Nestled amongst the lush greenery on our island are our reservoirs – all 17 of them. Some of these man-made water bodies are an oasis of calm while others are a hive of activity. But what they have in common is their function as one of Singapore’s four sources of water, collecting rainwater on a large scale to meet our daily water needs.
Many of these reservoirs have been serving dual roles as parks and recreational spaces for Singaporeans from all walks of life, from families to nature enthusiasts to water-loving athletes. With World Water Day falling on March 22, it’s time to turn the spotlight on some of our island’s most beloved spaces for fun and respite.
Image source: NParks
Named after James MacRitchie, the municipal engineer who designed and built it, Singapore's oldest reservoir is also part of our Central Catchment Nature Reserve. Known for its biodiversity, the reserve is popular with nature lovers, cross country runners as well as those simply looking for some peace and quiet.
If you’re a family who wants to get close to nature, you’ll love its forest trails, boardwalks and TreeTop Walk with a 250m aerial free-standing suspension bridge.
Image source: PUB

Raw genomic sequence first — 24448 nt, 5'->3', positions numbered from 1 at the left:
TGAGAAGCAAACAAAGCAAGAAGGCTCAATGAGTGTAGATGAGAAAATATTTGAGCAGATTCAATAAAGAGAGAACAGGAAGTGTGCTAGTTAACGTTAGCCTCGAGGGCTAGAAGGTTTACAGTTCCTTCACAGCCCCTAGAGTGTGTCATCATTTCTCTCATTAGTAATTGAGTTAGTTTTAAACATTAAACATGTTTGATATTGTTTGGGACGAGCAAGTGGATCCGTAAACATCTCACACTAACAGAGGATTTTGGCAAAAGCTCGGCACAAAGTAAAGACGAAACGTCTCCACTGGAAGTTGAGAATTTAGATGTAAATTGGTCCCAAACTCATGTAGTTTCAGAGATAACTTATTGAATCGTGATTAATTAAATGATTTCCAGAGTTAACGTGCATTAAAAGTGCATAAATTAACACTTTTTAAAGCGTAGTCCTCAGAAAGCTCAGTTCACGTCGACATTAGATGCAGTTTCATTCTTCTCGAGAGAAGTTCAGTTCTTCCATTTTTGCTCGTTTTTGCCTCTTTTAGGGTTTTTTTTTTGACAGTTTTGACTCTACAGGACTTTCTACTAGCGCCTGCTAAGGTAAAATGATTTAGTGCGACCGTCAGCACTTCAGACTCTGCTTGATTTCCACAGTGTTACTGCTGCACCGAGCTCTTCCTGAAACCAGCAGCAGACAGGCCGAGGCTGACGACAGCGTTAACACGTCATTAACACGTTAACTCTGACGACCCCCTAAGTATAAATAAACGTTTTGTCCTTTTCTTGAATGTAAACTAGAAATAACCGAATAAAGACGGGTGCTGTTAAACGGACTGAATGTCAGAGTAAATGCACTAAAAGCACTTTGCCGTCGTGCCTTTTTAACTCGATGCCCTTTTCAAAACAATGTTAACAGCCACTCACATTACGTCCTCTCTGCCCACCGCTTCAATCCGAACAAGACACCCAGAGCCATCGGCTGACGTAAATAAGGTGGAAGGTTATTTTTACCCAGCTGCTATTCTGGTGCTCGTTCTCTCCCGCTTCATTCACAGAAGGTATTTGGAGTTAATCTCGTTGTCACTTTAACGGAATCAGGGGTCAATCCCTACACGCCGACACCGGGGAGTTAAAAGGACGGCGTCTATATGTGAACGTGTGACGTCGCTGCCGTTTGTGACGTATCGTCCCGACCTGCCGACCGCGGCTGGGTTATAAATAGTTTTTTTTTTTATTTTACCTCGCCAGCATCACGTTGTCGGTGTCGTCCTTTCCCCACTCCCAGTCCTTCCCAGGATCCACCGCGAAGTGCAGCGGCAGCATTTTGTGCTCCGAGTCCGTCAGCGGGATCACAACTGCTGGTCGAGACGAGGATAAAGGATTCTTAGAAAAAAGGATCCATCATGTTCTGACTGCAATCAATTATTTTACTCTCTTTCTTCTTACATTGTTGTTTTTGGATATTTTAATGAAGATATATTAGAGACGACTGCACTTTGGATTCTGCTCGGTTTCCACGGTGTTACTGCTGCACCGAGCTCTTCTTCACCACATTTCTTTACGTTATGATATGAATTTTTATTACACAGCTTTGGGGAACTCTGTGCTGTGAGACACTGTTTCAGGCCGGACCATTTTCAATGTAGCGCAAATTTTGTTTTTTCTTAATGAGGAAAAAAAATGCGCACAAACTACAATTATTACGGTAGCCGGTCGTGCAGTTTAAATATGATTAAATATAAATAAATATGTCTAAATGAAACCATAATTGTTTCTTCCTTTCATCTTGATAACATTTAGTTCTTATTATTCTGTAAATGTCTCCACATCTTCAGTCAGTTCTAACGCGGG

Located right in the city centre is the Marina Barrage & Reservoir. Building a dam across the mouth of Marina Channel to create a reservoir was the vision of Singapore's founding Prime Minister Lee Kuan Yew, but only realised in the 2000s when the engineering technology became available.
As the island’s largest reservoir, the area often plays host to a range of water activities such as canoeing, kayaking and dragon boating. The open-air barrage is also a favourite spot for kite-flying and picnics. Families can check out the Sustainable Singapore Gallery to learn about how to create a liveable and sustainable Singapore.
Image source: Forest Adventure
Formerly a sand quarry, this familiar catchment area located in the east is bustling with life. Not only is it a preferred venue for waterskiing and wakeboarding, but you can also rent kayaks and canoes for some rowing fun.
Families with kids looking for adventure will love the series of obstacle courses comprising of bridges, swings, nets, trapezes and slides at Forest Adventure – including a flying fox across the reservoir!
Image source: NParks
This gem of a reservoir in the west was recently redeveloped as part of the upcoming Jurong Lake District. The grounds are home to attractions such as Chinese and Japanese Gardens,which are currently undergoing rejuvenation and expected to open from 2023 on.
Families will find lots to see and do, from exploring the golden fields of The Grasslands to wading through tidal play pools at Clusia Cove. Kids especially will have a whale of a time at the Forest Ramble, the largest nature-themed play space in the heartlands filled with slides, swings,suspended bridges and miniature trampolines. Look out too for nature trails, events and programmes that are part of the regular programming at the park.